Friends, I hope you have enjoyed this journey that I have taken to create a music video, digipak, and a magazine advert. Sadly, the journey ends with my final post, bidding you all a final farewell. Keep those creative minds flowing and in the words of John Keating…Carpe Diem.
To make my music video, I took inspiration from many different artists, and many different videos. For some videos, I used similar shots, for others I borrowed a concept or theme, however all the videos which I researched allowed me to create a video that I think attracts the audience and projects a distinct image for my artist, Jeyda Vendetta. There a many elements in my video that use the common conventions of a music video, such as the use of narrative and performance shots. However, myself and my partner, Leon, developed these conventions by combining the two and creating performance shots within the narrative, in which the artist is singing to the supporting character in the video.
Another common convention in music videos is that shot changes will usually occur in time with the beat, creating a video that flows from one shot to the next, instead of looking out of time with the music. A notable example of this is in Rihanna’s music video for We Found Love; at the beginning of the video, there is no music, only a calm voiceover, therefore the shot changes were very slow. However, when the beat starts, the shots change much faster with the music.
I also used this convention in my video; at certain parts of the song the beat would change significantly, so I would constantly be changing the pace of the shot changes in parallel to the beat. each part of the song seemed to have it’s own unique pace and beat, such as the instrumental at the very beginning, the bridge, the verses, the chorus, and the hook. Sometimes the beat would be solid and sharp, such as at the beginning (0:00 – 0:15) , in which case I would do a straight cut. However, during other parts of the song such as the bridge, (2:27-3:01) I was able to use different transitions such as the dip to black effect and the different variations of the dissolve effect. One of the most effective dissolves that I used was cross dissolve, as I think it successfully illustrates the way that the character was feeling on drugs, high and hallucinating. (3:22)
I have put together a grid containing nine different shots from my video, with each shot taking inspiration from another music video. For some shots, i have simply used the convention, in others I have challenged or developed them.
First Panel: This panel holds the shot in which the main character dies in the music video, and the camera pans out from her eye to this shot of her lifeless body. The inspiration for this shot was from the series finale of Breaking Bad, in which the main character, Walter White, dies; the final shot of him also shows the camera panning out of his body. This shows intertextuality, as I have paid homage to someone else’s work through mine. I have also developed this convention, as usually intertextuality only occurs within a same mediums, however, I have crossed two mediums together by referencing a tv show in my music video, instead of referencing another music video.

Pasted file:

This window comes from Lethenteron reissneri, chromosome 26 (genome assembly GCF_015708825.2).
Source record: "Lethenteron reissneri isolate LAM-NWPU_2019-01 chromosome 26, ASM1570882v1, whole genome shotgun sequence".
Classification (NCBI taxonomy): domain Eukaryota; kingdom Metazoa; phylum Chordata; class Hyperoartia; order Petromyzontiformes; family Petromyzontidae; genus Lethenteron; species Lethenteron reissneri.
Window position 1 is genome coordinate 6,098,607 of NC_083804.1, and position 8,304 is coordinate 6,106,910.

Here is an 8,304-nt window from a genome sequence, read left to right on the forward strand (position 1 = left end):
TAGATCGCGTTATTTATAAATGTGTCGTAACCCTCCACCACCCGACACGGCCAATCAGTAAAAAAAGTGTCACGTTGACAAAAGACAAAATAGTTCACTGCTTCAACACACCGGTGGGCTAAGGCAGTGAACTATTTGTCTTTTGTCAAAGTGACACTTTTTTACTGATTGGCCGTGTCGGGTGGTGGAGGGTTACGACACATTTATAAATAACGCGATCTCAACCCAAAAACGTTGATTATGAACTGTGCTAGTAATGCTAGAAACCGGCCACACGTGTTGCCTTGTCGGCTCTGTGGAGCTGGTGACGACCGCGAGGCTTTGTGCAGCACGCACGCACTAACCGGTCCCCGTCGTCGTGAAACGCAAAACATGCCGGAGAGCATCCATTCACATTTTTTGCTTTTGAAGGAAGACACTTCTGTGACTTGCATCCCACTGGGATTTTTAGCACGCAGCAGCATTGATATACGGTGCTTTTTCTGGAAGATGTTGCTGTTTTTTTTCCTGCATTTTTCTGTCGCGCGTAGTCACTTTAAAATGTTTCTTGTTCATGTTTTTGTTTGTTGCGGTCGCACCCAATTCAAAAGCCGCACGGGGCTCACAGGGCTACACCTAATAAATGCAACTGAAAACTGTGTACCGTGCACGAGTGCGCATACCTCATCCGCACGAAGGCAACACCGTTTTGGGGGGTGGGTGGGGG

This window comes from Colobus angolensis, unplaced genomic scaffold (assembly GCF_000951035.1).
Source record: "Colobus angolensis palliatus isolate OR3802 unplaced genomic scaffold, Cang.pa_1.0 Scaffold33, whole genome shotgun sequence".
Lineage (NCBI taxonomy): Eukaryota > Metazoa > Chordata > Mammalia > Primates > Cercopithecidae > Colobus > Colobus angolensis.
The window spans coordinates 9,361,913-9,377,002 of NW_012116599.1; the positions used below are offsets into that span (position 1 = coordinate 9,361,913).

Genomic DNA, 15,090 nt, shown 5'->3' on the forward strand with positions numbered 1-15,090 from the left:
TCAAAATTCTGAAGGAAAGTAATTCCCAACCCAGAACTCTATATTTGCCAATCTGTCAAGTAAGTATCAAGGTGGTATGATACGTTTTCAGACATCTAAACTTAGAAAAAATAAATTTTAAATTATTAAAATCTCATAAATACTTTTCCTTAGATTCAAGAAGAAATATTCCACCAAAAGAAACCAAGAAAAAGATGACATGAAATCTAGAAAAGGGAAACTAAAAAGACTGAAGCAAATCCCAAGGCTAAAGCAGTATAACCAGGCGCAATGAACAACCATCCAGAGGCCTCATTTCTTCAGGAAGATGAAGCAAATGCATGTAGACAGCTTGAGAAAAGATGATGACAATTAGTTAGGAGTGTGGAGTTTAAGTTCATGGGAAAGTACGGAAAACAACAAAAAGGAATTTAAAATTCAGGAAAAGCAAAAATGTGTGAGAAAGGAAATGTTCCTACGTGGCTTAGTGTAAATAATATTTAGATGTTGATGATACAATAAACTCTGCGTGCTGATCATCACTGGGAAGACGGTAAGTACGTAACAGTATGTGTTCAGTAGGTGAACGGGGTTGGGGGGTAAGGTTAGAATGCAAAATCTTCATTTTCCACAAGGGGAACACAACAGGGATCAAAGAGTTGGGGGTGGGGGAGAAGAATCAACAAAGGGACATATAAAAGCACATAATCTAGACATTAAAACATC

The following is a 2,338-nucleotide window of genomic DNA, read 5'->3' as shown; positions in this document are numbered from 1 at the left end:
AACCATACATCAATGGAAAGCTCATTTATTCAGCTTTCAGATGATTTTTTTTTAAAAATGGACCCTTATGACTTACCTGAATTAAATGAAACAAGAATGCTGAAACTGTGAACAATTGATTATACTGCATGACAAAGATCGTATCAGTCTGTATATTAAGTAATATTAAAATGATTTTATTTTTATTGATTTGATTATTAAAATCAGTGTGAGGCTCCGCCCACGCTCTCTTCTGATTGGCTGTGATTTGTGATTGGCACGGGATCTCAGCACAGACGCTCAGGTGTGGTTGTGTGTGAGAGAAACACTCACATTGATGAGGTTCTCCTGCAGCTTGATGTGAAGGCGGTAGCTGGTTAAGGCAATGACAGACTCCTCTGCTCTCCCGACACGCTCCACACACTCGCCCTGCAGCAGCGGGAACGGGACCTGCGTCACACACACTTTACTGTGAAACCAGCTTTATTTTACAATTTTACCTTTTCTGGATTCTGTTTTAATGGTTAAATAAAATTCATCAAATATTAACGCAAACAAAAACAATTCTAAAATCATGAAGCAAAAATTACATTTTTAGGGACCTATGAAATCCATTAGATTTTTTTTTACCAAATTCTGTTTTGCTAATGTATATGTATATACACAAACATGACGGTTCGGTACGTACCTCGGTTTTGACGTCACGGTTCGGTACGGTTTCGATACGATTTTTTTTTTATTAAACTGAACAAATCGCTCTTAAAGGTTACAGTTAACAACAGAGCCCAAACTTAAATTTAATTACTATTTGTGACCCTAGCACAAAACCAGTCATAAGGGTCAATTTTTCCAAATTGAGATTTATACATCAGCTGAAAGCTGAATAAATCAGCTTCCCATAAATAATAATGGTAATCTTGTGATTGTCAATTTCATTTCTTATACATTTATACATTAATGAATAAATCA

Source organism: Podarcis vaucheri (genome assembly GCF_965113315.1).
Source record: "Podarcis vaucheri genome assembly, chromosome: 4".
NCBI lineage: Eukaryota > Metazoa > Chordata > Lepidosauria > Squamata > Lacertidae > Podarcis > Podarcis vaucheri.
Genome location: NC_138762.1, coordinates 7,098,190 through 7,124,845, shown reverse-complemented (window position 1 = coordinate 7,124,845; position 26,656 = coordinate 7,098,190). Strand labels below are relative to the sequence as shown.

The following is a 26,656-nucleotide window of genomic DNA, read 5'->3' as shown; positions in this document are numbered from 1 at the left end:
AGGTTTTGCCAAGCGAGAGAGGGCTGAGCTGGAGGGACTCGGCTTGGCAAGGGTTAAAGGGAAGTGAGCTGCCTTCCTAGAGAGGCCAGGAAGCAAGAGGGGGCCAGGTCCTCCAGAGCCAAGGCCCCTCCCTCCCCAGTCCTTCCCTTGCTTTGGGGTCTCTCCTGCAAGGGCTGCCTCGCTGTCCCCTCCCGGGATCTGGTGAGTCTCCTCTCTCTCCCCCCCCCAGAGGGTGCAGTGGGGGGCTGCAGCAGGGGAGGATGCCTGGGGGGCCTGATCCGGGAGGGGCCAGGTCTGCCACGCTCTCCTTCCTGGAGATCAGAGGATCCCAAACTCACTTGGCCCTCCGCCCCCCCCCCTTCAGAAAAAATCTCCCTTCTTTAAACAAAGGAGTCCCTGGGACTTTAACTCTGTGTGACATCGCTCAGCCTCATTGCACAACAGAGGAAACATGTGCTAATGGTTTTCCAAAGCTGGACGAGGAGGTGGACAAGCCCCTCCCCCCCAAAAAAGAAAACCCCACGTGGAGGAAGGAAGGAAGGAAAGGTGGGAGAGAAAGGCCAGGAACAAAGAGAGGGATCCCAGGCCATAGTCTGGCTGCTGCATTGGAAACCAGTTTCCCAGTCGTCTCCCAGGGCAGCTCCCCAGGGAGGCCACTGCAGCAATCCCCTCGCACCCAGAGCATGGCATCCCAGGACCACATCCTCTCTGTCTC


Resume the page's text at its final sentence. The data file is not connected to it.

Second Panel: This is a shot that I borrowed from Beyonce’s video for ‘Rocket’. I used this shot as I felt that it projected the artists emotion better in the video; the shot represents her washing away the dirty feeling she gets after she does cocaine, when the high has worn off. As seen in the video, she tries to wash it off but later in the video she is seen doing drugs once again.
Third Panel: This clip also refers to another video, Rihanna’s We Found Love. The original shot shows a boy’s eyes instead of the girl that is in my video; I used this shot as I wanted to challenge the convention in music videos of heterosexual relationships, as you rarely see any videos centred around a homosexual couple.
Fourth Panel: This shot shows voyeurism, a technique named by Andrew Goodwin, in which the artist is sexualised; this can also be linked to “The Male Gaze” referring to a man entranced by the artist’s seductive behaviour in the music video. Many record labels use this technique for their artists to gain a bigger audience, Rihanna and Miley Cyrus being prime examples.
Fifth Panel: This shot shows a blurred effect that I used in my video; I felt that this effect illustrated the character’s drug inhabited lifestyle, that even when she is in the bath trying to wash away the drug, she is still constantly feeling it’s side effects, or maybe the “drug” is a reference to the intense love she feels for the other girl in the video. This is challenging the convention that the blur effect is commonly referred to as a mistake, when actually it can be used symbolically.
Sixth Panel: This shot shows a lighting effect that we used in which we positioned the light so that it caused the background of the shot to be completely dark, so that someone could emerge as if emerging from the shadows. I think this effect gives a surreal atmosphere and tone to the video. It also symbolises the dominance and influence the girlfriend has on our artist, much like the drugs.